Which brings me to my final rebuttal to that ill-informed young Chinese lady, who, I am almost certain, has never sat down to a British meal with British people in her entire life. Lady, don’t comment on what you don’t know, and haven’t tried to understand. My boyfriend, Chinese through and through, who also studied in the UK for over a year, shared this narrow view of British cooking, until he began to spend holidays with my family. Now, our storecupboard in Beijing has, standing alongside Sichuan peppercorns, Shanxi vinegar and umpteen packs of dried mushrooms, are tins of Yorkshire shortbread, jars of stem ginger in syrup, Marmite, English mustard, and, until we began to make our own (in the English style, naturally), Tiptree jam. We alternate cooking, and he has Britishized many of his staple dishes (baking red-cooked pork in the oven, rather than on the stovetop, enriching soups with butter and white onions), while I have updated British staples like boiled cauliflower with garlic and baked field mushrooms on toast with a few Chinese ingredients. My boyfriend was in raptures at our Christmas dinner table, where my parents served up roast goose, crispy roast potatoes and chipped parsnips, creamed carrot and swede with salted butter, parboiled Brussels sprouts with white wine reduction, and a choice of trifle (the proper kind, rich in sherry, red fruit, light sponge cake, and homemade vanilla custard) or plum pudding with brandy sauce (though he found our flambéing the pudding while singing rather macabre, a little like a burning at the stake). My parents brew their own beer, distill liqueurs flavored with sloeberries and elderflower, and bottle their own wine. My dad grows all his own vegetables, from the traditional (cabbage and potatoes) to the more refined (asparagus, artichokes, and Romaine lettuce). My parents’ pantries are stuffed with homemade jellies, jams, and pickles, and my mother bakes all the family’s bread. And no, they live in an ordinary middle class suburb, not on a thousand-acre farm with a paragraph in the Domesday book.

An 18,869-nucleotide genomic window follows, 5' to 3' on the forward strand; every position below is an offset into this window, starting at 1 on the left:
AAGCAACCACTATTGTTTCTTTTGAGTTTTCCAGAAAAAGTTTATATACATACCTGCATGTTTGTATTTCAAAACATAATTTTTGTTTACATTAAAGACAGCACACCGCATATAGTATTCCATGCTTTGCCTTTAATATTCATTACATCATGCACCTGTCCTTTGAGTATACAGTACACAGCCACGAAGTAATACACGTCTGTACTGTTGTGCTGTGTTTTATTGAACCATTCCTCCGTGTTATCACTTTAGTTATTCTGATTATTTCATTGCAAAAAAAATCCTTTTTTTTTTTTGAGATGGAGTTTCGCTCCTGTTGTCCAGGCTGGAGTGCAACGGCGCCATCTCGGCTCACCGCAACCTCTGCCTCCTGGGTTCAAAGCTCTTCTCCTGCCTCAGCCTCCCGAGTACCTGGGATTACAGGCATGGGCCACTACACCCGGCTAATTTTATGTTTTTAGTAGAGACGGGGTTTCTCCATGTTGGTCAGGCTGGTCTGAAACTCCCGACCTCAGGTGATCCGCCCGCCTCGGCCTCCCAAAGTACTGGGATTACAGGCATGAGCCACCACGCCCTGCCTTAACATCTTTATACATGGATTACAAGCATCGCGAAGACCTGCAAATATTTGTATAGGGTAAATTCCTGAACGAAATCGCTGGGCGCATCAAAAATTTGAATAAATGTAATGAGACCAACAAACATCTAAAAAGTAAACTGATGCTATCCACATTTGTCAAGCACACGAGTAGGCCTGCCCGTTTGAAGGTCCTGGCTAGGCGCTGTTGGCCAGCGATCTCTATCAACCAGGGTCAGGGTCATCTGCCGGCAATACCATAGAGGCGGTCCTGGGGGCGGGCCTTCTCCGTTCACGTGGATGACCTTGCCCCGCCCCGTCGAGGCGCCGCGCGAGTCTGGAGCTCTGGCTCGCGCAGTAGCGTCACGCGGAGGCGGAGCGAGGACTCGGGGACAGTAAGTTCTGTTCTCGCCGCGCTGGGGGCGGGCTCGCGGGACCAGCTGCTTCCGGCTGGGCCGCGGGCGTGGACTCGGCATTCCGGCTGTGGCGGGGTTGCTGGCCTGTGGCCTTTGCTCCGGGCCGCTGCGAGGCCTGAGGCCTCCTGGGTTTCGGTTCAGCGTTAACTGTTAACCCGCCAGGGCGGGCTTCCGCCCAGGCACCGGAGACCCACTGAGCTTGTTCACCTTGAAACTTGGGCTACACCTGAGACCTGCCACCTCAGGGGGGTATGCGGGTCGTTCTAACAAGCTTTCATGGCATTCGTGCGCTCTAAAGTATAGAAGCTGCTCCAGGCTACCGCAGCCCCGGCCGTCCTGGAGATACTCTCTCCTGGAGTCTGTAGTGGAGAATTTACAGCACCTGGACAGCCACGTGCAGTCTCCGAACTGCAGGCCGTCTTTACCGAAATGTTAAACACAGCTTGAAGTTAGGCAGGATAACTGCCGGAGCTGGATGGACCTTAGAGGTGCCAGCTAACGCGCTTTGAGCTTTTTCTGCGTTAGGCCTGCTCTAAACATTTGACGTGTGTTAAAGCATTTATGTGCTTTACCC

My point is that British cuisine is simply not something we aggressively export, because we don’t feel we have to. By nature British people are at once arrogant and modest—we simply have so much faith in our own superiority we feel attempting to push it on uninformed outsiders is bad form. We’re the Mormons of national culture, without the immaculate dental work. But that doesn’t mean a British family won’t throw open their arms to a foreigner who shows an interest in our cuisine. If you want to enjoy it, it’s there, and in rich, enthralling glory, but you need to want to connect with it. You can travel to the UK and eat Chinese food your entire stay, and most Chinese students do just that, with an occasional McDonalds meal for variety. We’re not like Italy or Spain—even our most remote rural villages have Indian and Chinese restaurants, thanks to the iron constitution and accepting palate of the Britisher. We love choice in food, lodging, and clothing more than any nation I have yet encountered. The eclectic mix of dishes on the average pub menu—ranging from loaded skins and tomato soup to vindaloo and Moroccan couscous—is testament to this. Just as with our government, we see no contradiction in dunking chips (ok, French fries, though the Belgians invented them) in curry sauce.
And, for the record, fish and chips was developed by Jewish immigrant smallholders in London in the late 19th century. I hereby extend an open invitation to all those who continue to sneer at the concept of British cuisine: let me change your mind.